Friday 5: Amid celebration, Ricky Stenhouse Jr. reflects on path to Daytona 500 win


SOMEWHERE ABOVE THE CLOUDS — At an altitude higher than Mount Everest, Ricky Stenhouse Jr. sits comfortably in a leather seat in a CE-680A chartered plane, an enormous Daytona 500 ring on his right hand, a Rolex watch, given to the race winner, on his left wrist and his wife across the aisle.

It is a long way from the late nights on the road going from track to track with his father and later on his own as he sought to make a career driving sprint cars.

In the whirlwind 48 hours since his No. 17 JTG Daugherty Racing Chevrolet crossed the finish line to win the Daytona 500, Stenhouse had been on the go. Now, as the plane returns from Chicago to Concord, North Carolina, Stenhouse has time to reflect upon his journey to winning NASCAR’s biggest race.

“When people climb Mount Everest, they get up there, they take it in,” Stenhouse tells NBC Sports. “You can’t be up there very long, but you take every moment you can. … That’s a big feat. That’s how I feel like this is.”

After receiving his ring, watch, race winner’s jacket and placing his right foot and both hands in wet cement to be permanently displayed among Daytona 500 champions, Stenhouse was off to Disney World on Monday as part of the winner’s promotional tour. 

He returned home that night, got about three hours of sleep and flew the next morning to Chicago for a media tour and the chance to glimpse the street course NASCAR will race there July 1-2. Wednesday, he was at the race shop. Thursday he was in New York City for more appearances and ringing the opening bell at the Nasdaq MarketSite in Times Square.

Stenhouse could have never imagined doing those things as he sought to follow his dad into racing. Among the memories that stand out to Stenhouse are the times between his dad’s races. One of Stenhouse’s main duties included scraping mud off his dad’s car before the next event.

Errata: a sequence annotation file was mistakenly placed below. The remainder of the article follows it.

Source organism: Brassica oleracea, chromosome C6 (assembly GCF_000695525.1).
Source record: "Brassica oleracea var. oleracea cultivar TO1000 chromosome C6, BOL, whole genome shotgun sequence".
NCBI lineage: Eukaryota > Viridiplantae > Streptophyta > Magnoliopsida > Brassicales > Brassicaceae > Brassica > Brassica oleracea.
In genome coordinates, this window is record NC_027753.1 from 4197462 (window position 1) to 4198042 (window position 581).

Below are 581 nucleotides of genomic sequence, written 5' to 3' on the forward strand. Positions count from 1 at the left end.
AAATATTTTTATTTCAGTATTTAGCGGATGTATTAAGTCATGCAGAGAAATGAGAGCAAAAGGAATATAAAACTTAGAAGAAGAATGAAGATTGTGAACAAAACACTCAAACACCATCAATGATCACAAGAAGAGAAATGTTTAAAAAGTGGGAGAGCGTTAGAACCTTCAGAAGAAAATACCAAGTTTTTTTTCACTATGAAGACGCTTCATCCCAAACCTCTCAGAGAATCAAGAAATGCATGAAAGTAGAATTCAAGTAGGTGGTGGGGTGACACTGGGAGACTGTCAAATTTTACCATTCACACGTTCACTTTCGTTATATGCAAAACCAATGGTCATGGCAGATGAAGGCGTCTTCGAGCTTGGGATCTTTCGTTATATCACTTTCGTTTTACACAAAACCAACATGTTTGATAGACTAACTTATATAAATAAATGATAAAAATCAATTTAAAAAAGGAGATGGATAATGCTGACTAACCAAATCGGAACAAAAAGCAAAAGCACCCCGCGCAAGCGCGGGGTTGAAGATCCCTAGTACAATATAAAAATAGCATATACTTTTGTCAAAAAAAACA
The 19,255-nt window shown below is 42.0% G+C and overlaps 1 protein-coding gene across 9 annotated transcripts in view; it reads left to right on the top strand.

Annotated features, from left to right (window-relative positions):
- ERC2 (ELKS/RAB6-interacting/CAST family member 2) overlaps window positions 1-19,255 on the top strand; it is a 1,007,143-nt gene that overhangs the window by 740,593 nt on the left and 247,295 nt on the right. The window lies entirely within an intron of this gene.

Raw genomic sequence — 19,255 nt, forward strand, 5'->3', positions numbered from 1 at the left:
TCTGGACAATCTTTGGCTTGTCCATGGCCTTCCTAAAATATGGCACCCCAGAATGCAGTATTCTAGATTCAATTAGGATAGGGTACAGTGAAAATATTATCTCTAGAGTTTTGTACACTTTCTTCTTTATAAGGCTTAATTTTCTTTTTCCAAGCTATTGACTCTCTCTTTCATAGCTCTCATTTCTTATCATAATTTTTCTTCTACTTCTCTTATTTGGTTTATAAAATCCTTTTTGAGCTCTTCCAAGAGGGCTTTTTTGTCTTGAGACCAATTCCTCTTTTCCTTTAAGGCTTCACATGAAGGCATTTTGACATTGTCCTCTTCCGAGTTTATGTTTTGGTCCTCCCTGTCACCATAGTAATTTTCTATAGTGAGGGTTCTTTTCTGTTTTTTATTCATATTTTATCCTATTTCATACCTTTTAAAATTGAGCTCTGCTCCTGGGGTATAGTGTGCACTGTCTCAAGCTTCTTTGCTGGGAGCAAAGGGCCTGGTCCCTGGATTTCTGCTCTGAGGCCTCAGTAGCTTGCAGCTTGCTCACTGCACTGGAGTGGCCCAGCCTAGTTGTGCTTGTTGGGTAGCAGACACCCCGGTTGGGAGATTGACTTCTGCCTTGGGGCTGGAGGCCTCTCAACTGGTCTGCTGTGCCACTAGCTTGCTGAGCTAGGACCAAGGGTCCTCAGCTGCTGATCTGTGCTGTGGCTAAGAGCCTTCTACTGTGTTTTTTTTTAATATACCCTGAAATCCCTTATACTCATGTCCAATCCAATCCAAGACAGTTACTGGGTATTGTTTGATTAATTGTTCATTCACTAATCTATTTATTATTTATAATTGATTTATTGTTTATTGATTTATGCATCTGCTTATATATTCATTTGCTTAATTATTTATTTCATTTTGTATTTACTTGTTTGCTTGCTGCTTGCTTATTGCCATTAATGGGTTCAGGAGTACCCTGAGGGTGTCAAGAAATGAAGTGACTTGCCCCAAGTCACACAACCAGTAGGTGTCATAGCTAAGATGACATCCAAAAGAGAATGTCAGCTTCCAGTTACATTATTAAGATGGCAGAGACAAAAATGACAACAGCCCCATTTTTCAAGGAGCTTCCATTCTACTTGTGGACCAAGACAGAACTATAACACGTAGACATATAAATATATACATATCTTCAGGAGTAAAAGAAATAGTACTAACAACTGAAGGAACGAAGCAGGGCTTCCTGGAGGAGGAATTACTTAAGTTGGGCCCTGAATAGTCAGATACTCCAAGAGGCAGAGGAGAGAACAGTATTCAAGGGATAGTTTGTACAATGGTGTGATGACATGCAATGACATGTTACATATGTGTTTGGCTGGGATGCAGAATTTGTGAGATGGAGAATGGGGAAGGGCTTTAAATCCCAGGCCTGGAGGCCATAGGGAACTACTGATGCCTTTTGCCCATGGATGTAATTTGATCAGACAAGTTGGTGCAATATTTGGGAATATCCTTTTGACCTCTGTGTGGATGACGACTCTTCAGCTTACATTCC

“I had the most important job,” says Stenhouse, 35, smiling and thinking back to his younger self. “I kept that car so clean. I was filthy by the end of the night, I mean, just dirty head to toe, but the car was clean.”

He thinks about all those nights on the road with his father, going to the next race or returning home. Many of those late-night trips, the youngster slept. Still, traveling with dad to the next race was always special for Stenhouse.

When he started racing, the goal was simply to race sprint cars. As he became more successful, Stenhouse gained attention and was hired by Tony Stewart to drive for his sprint car team in 2007.

“Moving to Indy, racing for Tony … that’s where I really thought I was going to be, racing sprint cars in Indiana, and I was loving it,” Stenhouse says. “2007 was some of the most fun times I had racing. 

“Then all of a sudden, an opportunity comes along you can’t pass up and you end up in NASCAR, and here we are flying around to the racetracks, going on big-time TV shows and big press and representing the biggest motorsport entity in the country. … It’s wild how it all plays out.”

He moved to the ARCA Menards Series in 2008. After one season in stock cars, Stenhouse drove in seven Xfinity races for what was then Roush Fenway Racing. His rookie season in 2010 was known as much for his struggles and wrecking cars as any success, but he overcame that and won Xfinity titles in 2011 and ’12.

After returning home from Florida on Monday night, Stenhouse pulled out his two Xfinity championship rings to compare with his Daytona 500 ring.

“Man, I thought these were big,” he said he thought to himself, comparing how small the championship rings were to his Daytona 500 ring. 

Still, it’s a nice collection. His Daytona 500 ring will go well with the Harley J. Trophy he earned for winning that race. The original, which takes four to six people to carry, remains at Daytona International Speedway. Stenhouse gets a version of the trophy that comes in a case that one can roll from place to place. It sits in the rear cargo hold of the plane as Stenhouse relishes his accomplishment. 

He might not have experienced all of these events this week had it not been for his dirt racing friends Kyle Larson and Christopher Bell, who both later went to Victory Lane to congratulate their friend. 

Larson pushed Stenhouse into the lead on the backstretch just before the caution that set the first of two overtime restarts. 

“I was yelling in my helmet when I helped push him to the lead,” Larson said after the race. “I was hoping it was going to stay green. It would have probably been me or him to win. I’m so happy for him and his team and (crew chief) Mike Kelley. Can’t wait to go get changed go give him a big hug because he is one of my great buddies.”

On the final lap, Larson got a big run. He later said that he wanted to stay committed to Stenhouse and make his move on the backstretch, but the run was so big that Larson moved into the middle to get around Stenhouse. Larson’s run stalled. Bell pushed Stenhouse on the bottom as Joey Logano led the outside line.